Tradition can be a hard taskmaster. Conventions, not like gatherings but about ways to do things, are a little less imposing but none the less help to give consistency and structure to our lives as genealogists. One of the more common genealogical conventions came up this past week a number of times: do we use United States (spelled out) or USA or even U.S.A.? In the Broadway musical, Fiddler on the Roof, Tevye has a monologue about tradition where he says "You may ask how did this
tradition start. I’ll tell you – I don’t know. But it’s a tradition." So do we make a choices about formatting genealogical records based on some tradition for which we have long forgotten the origin?
Aren't we really talking about standards rather than tradition? Is there really any reason to choose United States over USA? Is there really any reason to capitalize surnames, or put commas between the place names, or put place names in order by the size of the jurisdiction? Are there reasons for these conventions or traditions or whatever, or are they just traditions?
Almost all these style conventions date back to the days of paper forms. The issues were consistency and putting long individual names and place names into arbitrarily short spaces on standardized forms. Why did the forms have arbitrarily small spaces for names, dates and places? Tradition. Why did we want all of the information on one side of one sheet of paper? Who knows? It is true, that some of the traditional rules were made up to address problems, such as quickly identifying the surname, that only applied because of the confusion over two conflicting conventions: do you put the surname first or do you record the names as they are spoken?
In today's world, with computers and almost unlimited space for any entry, most of these issues are meaningless. Additionally, because of the international nature of genealogy and the need to reflect the conventions of a vastly larger audience from different cultures with their own conventions, we have assumed some conventions that are somewhat arbitrary. Are these standards? Is there someone out there mandating all of the ways we do things? That is an issue that has been much discussed lately and will continue to be. Some of the issues, such as some sort of standardization on names, are a long way from being resolved by the community at large, so why do we even care if someone wants to use United States versus using USA or whatever? Why bother to have standardized place names or any other standard for that matter?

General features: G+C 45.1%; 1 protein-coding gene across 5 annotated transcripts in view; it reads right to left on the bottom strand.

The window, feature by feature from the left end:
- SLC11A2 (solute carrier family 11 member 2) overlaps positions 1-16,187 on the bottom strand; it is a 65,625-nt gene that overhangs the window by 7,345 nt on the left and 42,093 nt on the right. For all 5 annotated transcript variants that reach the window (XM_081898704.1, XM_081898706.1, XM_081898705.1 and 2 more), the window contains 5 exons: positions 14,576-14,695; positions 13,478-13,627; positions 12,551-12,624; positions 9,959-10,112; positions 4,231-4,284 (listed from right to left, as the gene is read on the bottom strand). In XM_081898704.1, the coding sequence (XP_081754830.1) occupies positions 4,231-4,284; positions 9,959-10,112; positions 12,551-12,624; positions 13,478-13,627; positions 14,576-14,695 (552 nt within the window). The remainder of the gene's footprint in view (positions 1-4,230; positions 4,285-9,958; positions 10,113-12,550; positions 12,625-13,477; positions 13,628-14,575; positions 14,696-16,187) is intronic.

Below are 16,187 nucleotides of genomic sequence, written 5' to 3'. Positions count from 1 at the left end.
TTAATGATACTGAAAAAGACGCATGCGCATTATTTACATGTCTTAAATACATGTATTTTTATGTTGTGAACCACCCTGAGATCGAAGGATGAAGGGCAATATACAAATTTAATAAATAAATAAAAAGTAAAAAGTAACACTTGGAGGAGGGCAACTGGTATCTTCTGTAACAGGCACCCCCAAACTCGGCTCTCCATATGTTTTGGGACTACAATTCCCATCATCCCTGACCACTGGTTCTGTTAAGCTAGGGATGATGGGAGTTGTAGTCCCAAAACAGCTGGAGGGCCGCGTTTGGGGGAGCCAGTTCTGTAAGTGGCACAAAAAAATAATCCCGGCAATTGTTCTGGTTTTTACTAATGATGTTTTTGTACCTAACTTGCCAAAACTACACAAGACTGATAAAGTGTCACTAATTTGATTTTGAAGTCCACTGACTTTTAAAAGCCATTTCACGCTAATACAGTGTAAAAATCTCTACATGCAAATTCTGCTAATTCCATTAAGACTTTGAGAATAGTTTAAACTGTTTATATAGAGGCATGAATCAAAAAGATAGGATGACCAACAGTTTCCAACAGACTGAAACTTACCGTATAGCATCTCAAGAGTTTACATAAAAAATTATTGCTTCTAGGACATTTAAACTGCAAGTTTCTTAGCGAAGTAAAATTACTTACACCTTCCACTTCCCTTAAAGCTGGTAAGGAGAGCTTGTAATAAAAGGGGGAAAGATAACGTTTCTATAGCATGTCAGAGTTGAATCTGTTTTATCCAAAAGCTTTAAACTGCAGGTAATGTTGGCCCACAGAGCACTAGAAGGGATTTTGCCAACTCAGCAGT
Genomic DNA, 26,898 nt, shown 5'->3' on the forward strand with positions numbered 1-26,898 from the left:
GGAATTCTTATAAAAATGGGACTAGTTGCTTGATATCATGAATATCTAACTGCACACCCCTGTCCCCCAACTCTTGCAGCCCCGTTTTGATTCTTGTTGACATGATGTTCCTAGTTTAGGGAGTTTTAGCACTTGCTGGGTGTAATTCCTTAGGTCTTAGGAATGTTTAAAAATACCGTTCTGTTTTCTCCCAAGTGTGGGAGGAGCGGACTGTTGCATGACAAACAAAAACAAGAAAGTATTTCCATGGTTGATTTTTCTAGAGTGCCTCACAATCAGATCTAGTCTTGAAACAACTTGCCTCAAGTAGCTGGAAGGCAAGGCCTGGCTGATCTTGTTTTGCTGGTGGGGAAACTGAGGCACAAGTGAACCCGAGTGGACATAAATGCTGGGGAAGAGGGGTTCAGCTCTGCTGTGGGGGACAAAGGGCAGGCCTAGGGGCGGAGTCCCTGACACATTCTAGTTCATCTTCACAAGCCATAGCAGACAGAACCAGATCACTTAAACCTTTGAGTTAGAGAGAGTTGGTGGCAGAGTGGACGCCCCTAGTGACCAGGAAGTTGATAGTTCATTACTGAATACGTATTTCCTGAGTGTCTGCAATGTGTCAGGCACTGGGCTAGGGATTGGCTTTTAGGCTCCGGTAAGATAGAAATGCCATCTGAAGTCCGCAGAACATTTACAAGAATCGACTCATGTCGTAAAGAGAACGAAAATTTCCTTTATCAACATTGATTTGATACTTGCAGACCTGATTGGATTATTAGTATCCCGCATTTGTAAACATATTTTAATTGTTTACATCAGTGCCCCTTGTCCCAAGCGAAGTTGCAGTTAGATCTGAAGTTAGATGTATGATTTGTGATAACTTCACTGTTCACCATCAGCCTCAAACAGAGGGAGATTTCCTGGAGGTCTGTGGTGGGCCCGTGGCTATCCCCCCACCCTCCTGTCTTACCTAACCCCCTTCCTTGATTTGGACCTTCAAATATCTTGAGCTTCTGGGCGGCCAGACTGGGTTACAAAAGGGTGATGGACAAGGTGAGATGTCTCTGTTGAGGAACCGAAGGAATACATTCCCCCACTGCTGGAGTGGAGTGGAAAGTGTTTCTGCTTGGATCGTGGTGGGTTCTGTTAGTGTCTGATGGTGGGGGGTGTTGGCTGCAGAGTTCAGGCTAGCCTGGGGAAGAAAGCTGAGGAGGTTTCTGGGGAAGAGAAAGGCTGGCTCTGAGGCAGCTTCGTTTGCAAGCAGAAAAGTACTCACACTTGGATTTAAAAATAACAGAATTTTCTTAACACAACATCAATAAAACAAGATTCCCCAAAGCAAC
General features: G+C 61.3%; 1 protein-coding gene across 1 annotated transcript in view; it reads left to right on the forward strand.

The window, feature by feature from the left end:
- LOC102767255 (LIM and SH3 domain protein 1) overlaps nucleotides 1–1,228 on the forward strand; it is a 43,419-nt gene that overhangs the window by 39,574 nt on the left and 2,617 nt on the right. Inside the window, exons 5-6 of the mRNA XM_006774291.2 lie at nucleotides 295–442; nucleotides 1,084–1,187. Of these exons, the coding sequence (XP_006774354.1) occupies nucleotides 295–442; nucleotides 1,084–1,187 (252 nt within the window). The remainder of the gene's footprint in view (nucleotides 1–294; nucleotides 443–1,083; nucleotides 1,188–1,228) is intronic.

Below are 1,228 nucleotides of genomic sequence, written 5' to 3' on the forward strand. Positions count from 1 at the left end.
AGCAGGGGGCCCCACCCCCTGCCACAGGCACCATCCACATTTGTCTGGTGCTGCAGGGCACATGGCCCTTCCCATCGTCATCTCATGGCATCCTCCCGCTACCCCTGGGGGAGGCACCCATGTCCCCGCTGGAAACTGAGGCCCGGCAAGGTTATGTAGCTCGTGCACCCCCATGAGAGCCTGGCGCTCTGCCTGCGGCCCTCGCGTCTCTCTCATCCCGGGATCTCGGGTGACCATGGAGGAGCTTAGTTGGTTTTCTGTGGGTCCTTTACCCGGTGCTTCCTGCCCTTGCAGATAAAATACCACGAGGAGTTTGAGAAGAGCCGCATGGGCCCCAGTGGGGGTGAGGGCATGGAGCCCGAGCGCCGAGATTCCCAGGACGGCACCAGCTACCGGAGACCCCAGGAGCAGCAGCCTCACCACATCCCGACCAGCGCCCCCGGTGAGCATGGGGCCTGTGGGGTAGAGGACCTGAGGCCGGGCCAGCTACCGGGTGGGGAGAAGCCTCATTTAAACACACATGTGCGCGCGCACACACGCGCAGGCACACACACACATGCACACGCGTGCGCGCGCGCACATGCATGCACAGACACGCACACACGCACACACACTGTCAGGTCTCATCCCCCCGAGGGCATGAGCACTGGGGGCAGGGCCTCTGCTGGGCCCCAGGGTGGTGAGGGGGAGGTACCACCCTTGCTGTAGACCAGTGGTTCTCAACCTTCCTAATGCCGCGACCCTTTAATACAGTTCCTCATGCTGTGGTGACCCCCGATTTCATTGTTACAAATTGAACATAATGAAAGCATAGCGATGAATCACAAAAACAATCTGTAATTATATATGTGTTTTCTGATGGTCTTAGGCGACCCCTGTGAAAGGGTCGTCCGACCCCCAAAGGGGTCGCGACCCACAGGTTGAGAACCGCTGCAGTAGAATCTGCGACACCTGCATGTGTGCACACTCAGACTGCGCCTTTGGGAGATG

For some of these issues, particularly the United States vs. USA issue, the answer seems to be arbitrary. But if you have a little bit of experience and that experience goes back about 30 or so years, you remember those paper forms and the lists of acceptable abbreviations. Genealogists certainly did not start the abbreviation process, they are as old as writing itself. If you would like to see the scope of the challenge of abbreviations look at RootsWeb's "Abbreviations Found in Genealogy." I can assure you that even that extensive list is not complete. Handwritten manuscripts are full of abbreviations, some conventions and some made up on the spot by the person recording the information. When viewed in this light, the United States vs. USA issue becomes an issue dating back to whether or not to use an abbreviation.
Computers have, for the most part, eliminated any practical need for abbreviations. Despite that fact, there is still the issue of tradition. Do we still write names such as "Dr. George W. Smith, Jr." or not? This is only one of the problems I ran into this week. I had this as what was recorded in a family tree (I changed the name of course of this example): "George W. Jr. Smith" and I indicated to the person that placing the Jr. in the middle of the name was very confusing. So she wrote George W. Smith Jr. I asked her what the "W." meant and she said she had no idea. At that point the number of issues was so great and her experience so limited, that I abandoned any more discussion on that point. Obviously, that interchange brought up another issue. Do we make such a big deal over traditions and conventions as to make genealogy seem formalistic and arbitrary? Do we really care what the ancestor's middle name was in reality? Do we really care that the "Junior" part of the name, at the time, may not have meant what we commonly mean it to mean today? Or that the "Junior" may not have been part of the name at all but merely a way to differentiate between two individuals who may not have even been related?
Some of those issues, such as identifying middle names, go way beyond arbitrary convention as does the issue of adding Junior or Jr. or whatever to a name, but they are still issues none-the-less.
Another question is do we look carefully at the "Preferences" presented to us by our genealogy database programs? Don't we still see a number of available options in many of the programs that will let us have all capital letters for surnames and offer a variety of date formats etc? Why are all these choices still being used in this age of standardization and computerization?
OK, so which is it? United States or USA? Do you think I really care?